Saint Aloysius of Gonzaga


Feast Day:  June 21
Patron Saint of Catholic Youth, Jesuit students, teenage children, teenagers, young people
Symbol:  Crucifix, Lily

Due to his short lifespan, a look at the life of Saint Aloysius Gonzaga deals mainly with his childhood and seminarian life. He was born Luigi Gonzaga, the eldest son of Ferrante, the Marquis of Castiglione, an Italian nobleman, on the 9th of March, 1568. From the earliest age, the young saint was given to prayer. Legend has it that his first spoken words were the Holy Names of Mary and Jesus.

Aloysius was the oldest son, raised in the castle Castiglione delle Stivieri in Lombardy, with many servants, and plenty of wealth and comfort. Aloysius was a bright and cheerful boy who got along well with other people. It was natural for his father to have had great hopes that he would have a military career and succeed him in the nobility with title and property. Aloysius was, therefore, trained for soldiery and court life from a very young age. Aloysius was also deeply faithful and pious. The hand of God would not allow him to become a soldier.

By the age of 9, he had privately decided on a religious Life and made a vow of perpetual virginity. He practiced many devotions and mortifications and safeguarded himself at all times from possible temptation. He had many friends among the soldiers and in the court, who encouraged him to join them for their parties and celebrations. They wanted him to behave just like them. But Aloysius preferred to spend his free time in prayer, kneeling on a cold stone floor or in the church in front of the Blessed Sacrament. His friends and other students teased him for this piety and devotion. Even his parents didn’t understand or approve of this.

In 1577, his father took Aloysius (Luigi) and his brother to Florence to study and improve their Latin and Italian. As it would happen, the young man would develop an affinity for the study of the saints even more than his regular studies.

At this time Aloysius read of the Jesuit missionaries in India, and he resolved to join the Society of Jesus. He began this direction in life by instructing the poor boys of Castiglione in the catechism. At Casal-Monferrato, where he spent winters, he assumed the discipline of a monk, fasting three days a week, scourging himself, and praying at midnight on the stone floor of his unheated room.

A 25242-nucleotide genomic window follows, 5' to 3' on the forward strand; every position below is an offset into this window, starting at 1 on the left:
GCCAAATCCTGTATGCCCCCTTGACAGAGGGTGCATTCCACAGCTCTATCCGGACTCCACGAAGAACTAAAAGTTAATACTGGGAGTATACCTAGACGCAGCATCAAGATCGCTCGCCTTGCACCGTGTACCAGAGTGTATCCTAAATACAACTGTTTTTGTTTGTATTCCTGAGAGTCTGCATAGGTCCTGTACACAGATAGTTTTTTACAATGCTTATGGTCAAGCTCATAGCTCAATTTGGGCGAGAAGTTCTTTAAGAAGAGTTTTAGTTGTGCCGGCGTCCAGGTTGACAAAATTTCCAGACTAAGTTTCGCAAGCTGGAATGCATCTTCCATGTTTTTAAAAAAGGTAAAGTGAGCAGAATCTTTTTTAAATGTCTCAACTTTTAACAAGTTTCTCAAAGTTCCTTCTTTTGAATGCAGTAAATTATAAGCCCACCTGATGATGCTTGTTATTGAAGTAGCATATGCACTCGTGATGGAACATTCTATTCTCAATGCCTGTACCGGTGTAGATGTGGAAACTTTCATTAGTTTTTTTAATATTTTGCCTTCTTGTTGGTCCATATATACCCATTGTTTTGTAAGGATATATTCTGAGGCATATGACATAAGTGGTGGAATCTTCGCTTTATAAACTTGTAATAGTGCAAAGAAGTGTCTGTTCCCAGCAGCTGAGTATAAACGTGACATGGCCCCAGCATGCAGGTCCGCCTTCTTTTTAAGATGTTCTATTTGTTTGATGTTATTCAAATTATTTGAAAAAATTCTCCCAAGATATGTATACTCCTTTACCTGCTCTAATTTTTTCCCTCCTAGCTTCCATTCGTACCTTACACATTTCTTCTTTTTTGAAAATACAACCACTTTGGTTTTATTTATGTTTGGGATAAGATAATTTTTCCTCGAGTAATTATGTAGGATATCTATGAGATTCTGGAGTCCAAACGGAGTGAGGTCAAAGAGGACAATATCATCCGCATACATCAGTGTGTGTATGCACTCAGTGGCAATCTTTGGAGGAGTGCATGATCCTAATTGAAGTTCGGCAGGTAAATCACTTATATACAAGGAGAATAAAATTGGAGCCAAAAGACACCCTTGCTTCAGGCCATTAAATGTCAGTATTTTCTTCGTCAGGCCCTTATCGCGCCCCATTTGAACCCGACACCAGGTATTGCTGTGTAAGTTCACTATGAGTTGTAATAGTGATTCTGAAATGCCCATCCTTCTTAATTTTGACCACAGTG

Over the next two years, Aloysius would fight with his father, mother, royalty, and delegates over his impending Jesuit vocation. At the age of 12, he encountered the great ecclesiastic Saint Charles Borromeo and he received his first Holy Communion from him. When Aloysius was in his teens, nearly old enough to begin working as a soldier, he became sick with kidney disease, so sick that he had to stay in bed. He wasn’t sorry though, even though anyone would prefer running and playing to being sick in bed for months and months. Aloysius said he was glad that he was ill because it gave him more time to pray and meditate. He also used this time to instruct others in their catechism.

His father and mother were disappointed that Aloysius was sick, but they were even more disappointed when he said that he wanted to become a Jesuit instead of inheriting his father’s title and estate. He signed over all his inheritance to his younger brother. His parents, teachers, and friends argued with him about this decision for three whole years!

His parents continued to disagree with his choice to follow a religious life on the grounds he should follow in his father’s stead. Finally, they relented after most of the family title and responsibilities fell to his younger brother Rudolpho, thus allowing Aloysius to enter his novitiate in November 1585.

Aloysius’ health was so poor that he received Holy Viaticum and Extreme Unction on several occasions. Even though Aloysius was still ill from his kidney disease, he insisted being allowed to assist with the sick and he served in a hospital during the plague of 1587 in Milan. In time, he fell victim to the dreaded disease himself, and died at the age of 23, after receiving the last rites from Saint Robert Bellarmine, who later wrote the Life of Saint Aloysius.

It was revealed to him that he would pass on the Octave of Corpus Christi, and though he appeared much better in the days preceding the Feast, Saint Aloysius Gonzaga did, in fact, die on the Octave of Corpus Christi, June 21st, 1591. This young man, a patron to all young people, was beatified in 1621 and declared a saint in 1725. Aloysius’ relics are buried under the altar of Saint Ignatius Church, Rome.

Who would serve as a better example or be a good patron saint for young people if not St Aloysius? Who would make a good advocate and intercessor for young people and their prayers in Heaven? This young saint is a model for all Catholic youth. He was filled with a love of God, remorse for his sins, and a desire for purity of mind, body, and heart.

Our youth face the same kinds of challenges such as peer pressure, struggles with remaining pure, and difficulties in choosing and pursuing a vocation that Saint Aloysius did. Saint Aloysius Gonzaga is a wonderful example. Despite being among very rough and impure people, and despite many arguments from his parents, he maintained a pure heart and became a Jesuit priest.